Gnocchi, if you haven't met them before now, are dumplings made from boiled potatoes, which are then formed into a dough of sorts, usually by adding flour and egg. Though more traditionally served as an appetizer, they have become a popular featured dish owing to their incredible versatility. Here's a delicious homemade recipe suitable for the laziest of chefs.
Photos by Sam Bithoney
You can find them fresh, vacuum packed, and even frozen — but you can't beat homemade. Homemade gnocchi though, means ricing or milling a lot of boiled potatoes. Instead, I'm going to turn to an ingredient that many of you might not even be sure where to find at the supermarket: instant mashed potatoes.
These often maligned flakes make for an astonishingly easy shortcut because they're already cooked, pressed and ready to go. Instead of worrying about tenderness and overcooked spuds, all you need to do is rehydrate them, and you've cut a solid 40 minutes from your prep time. Speaking of prep, let's get to it!
- 1 ½ cups of plain instant mashed potato flakes
- 2 tablespoons unsalted butter
- 2 large eggs
- 1 cup milk
- ¾ cup all-purpose flour, plus more for dusting
Add the milk and butter to a small saucepan over low heat. When the butter has melted, add the potato flakes and stir to combine. You should have a dry, crumbly lump of mashed potatoes in your pan. Let it cool to room temperature.
Turn it out on a silicone baking mat or wherever you like to knead dough. (Yes, you'll need to knead here, but only a little.) Combine the potato and butter mixture with the egg and flour, and knead it until fully combined. If it's sticky, dust it with a bit more flour.
Unlike some potatoes, this holds up well.
Divide the dough into 4 equal sized portions, and get rolling. We're after something resembling a rope, about ¾ inch thick.
Oh my goodness
Cut the ropes into ¾ inch thick pieces and set them aside for now, because you need to grab a fork.
A measured baking mat really comes in handy here.
The signature look of gnocchi can be obtained with an inexpensive unitasker — the gnocchi board — but the tines of the common dinner fork work equally well. Press one of the dumplings with the side of your thumb and press it into the tines. The gnocchi will flatten out a bit, so you'll need to roll it back into a sort of half moon shape. Here, just watch this.
Hooray! You've made gnocchi. You can freeze them at this point — wax paper on a sheet pan in the freezer, then bagged — and they will keep for about 6 months. Or, you could make a quick little sauce and bask in their delicious glory. While sage and butter variants are a classic gnocchi pairing, I don't know that anything can beat a good, quick tomato sauce.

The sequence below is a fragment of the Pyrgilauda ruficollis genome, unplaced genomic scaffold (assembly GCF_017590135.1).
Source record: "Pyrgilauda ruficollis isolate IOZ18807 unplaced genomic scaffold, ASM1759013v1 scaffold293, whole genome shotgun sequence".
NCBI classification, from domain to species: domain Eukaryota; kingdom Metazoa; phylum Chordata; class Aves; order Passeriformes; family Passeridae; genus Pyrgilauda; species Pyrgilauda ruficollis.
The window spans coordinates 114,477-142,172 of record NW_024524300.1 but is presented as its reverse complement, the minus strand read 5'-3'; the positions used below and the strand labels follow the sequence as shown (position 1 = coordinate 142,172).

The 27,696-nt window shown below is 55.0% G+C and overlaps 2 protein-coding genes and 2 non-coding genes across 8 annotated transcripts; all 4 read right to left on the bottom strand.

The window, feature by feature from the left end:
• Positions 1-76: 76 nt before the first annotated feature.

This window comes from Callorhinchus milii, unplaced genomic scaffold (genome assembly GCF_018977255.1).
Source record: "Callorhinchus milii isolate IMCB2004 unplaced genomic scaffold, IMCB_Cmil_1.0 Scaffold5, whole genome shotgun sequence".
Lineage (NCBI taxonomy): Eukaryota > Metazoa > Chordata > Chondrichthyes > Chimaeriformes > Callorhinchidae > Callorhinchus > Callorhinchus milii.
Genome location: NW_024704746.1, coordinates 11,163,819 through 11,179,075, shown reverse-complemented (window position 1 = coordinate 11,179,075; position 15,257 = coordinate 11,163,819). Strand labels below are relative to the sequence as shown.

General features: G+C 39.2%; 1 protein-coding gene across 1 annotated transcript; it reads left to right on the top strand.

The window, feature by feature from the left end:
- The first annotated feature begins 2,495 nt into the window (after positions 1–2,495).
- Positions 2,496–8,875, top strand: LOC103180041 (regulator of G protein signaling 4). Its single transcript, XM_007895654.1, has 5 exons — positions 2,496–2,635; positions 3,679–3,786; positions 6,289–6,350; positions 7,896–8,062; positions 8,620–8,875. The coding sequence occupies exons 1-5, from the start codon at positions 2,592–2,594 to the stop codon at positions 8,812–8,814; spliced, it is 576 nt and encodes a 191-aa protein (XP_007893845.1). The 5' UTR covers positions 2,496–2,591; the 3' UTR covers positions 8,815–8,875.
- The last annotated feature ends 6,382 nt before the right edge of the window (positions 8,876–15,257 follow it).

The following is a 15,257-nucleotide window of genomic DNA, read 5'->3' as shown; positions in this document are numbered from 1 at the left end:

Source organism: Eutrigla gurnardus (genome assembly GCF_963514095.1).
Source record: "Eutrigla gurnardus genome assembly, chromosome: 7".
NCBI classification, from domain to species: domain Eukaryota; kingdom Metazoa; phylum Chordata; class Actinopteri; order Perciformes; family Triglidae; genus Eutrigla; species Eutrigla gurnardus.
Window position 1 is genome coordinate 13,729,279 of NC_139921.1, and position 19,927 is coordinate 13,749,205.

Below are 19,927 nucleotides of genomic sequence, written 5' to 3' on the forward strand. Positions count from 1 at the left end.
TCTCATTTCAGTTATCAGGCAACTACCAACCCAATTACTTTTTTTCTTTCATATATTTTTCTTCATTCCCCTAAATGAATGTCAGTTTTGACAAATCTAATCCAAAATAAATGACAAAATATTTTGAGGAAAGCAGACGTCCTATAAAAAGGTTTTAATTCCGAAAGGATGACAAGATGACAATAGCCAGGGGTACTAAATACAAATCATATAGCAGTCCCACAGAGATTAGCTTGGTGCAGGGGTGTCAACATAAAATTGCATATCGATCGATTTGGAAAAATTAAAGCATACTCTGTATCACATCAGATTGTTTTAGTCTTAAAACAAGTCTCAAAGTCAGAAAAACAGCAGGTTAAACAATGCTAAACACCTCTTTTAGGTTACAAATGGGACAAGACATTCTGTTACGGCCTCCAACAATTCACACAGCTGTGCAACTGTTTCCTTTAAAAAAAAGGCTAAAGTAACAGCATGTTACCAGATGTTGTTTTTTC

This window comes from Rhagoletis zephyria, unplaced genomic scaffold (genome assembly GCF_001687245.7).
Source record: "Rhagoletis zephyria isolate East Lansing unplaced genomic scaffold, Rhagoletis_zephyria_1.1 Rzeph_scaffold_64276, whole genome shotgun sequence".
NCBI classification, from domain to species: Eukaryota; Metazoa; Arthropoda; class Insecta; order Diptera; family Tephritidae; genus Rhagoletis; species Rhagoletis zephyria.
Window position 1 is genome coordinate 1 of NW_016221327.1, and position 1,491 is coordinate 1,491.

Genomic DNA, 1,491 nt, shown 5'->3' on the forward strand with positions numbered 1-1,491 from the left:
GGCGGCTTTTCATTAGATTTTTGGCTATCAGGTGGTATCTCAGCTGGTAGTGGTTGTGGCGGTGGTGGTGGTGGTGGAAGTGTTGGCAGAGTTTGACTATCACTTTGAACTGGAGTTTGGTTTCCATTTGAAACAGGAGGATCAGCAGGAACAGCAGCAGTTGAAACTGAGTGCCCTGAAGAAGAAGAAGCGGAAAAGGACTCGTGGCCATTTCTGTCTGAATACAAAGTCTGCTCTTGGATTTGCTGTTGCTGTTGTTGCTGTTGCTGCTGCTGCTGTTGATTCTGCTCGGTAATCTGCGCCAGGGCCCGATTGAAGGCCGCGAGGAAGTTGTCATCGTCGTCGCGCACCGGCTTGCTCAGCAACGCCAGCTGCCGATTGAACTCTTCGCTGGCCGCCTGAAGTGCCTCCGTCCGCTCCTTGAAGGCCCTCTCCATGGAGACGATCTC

A good, quick tomato sauce
- 3 tablespoons olive oil, divided
- 1 small yellow onion, chopped fine
- 4 to 6 garlic cloves, crushed
- 1/8 teaspoon red pepper flake
- 1 800g can tomatoes (I like fire roasted, but anything works here!)
- ½ cup water
- ¼ cup fresh basil, chopped
- 2 cups of shredded mozzarella cheese
Preheat your oven to 250 degrees Celsius, and move a rack to the upper-middle position.
Fill and bring a medium saucepan to a boil, and, working in small batches, add the gnocchi to salted, boiling water. They will finish quickly, so don't plan on going anywhere. In about 2 minutes you'll see them floating at the top of the pan, go ahead and fish them out. Remove to a collander to drain.
Add 2 tablespoons of the olive oil to a 30cm oven safe pan over medium high heat until shimmering. Toast the gnocchi until golden on all sides, and remove them to a paper towel lined plate.
Add the remaining tablespoon of olive oil to the skillet, and cook the onion over medium heat until translucent. Toss the garlic and red pepper flake into the pan and cook until fragrant, about 30 seconds. Stir in the tomatoes and water and simmer until thickened, 3 to 5 minutes.
Once it starts to resemble a sauce, add the basil and gnocchi to the pan. Stir to coat the gnocchi, and cook until tender - another 3 to 5 minutes. Remove your luscious potato dumplings from the heat and sprinkle the cheese over everything. Place the pan in the oven and cook until the cheese is melted, 5 to 8 minutes.
Any pasta or dumpling is, at its core, a sauce delivery system, and these are no exception. In testing this recipe out, I ate almost the entirety of the first batch on it's own. I don't think I need to explain any further why toasted, buttery mashed potato dumplings make a wonderful rainy day food.
Unless you're a true gnocchi connoisseur, you won't be able to spot the difference in taste and texture between these and their more-involved-whole-potato brethren. And while their vacuum packed cousins are more convenient, they're missing the crescent shape and deeper ridges you've made here, which helps deliver more of that gooey cheese and scrumptious sauce. Gnocchi is versatile enough to handle anything you can throw at it, and If you want to get creative there are even dessert variations of them. The only limit here is what your imagination and creativity can bring to the plate.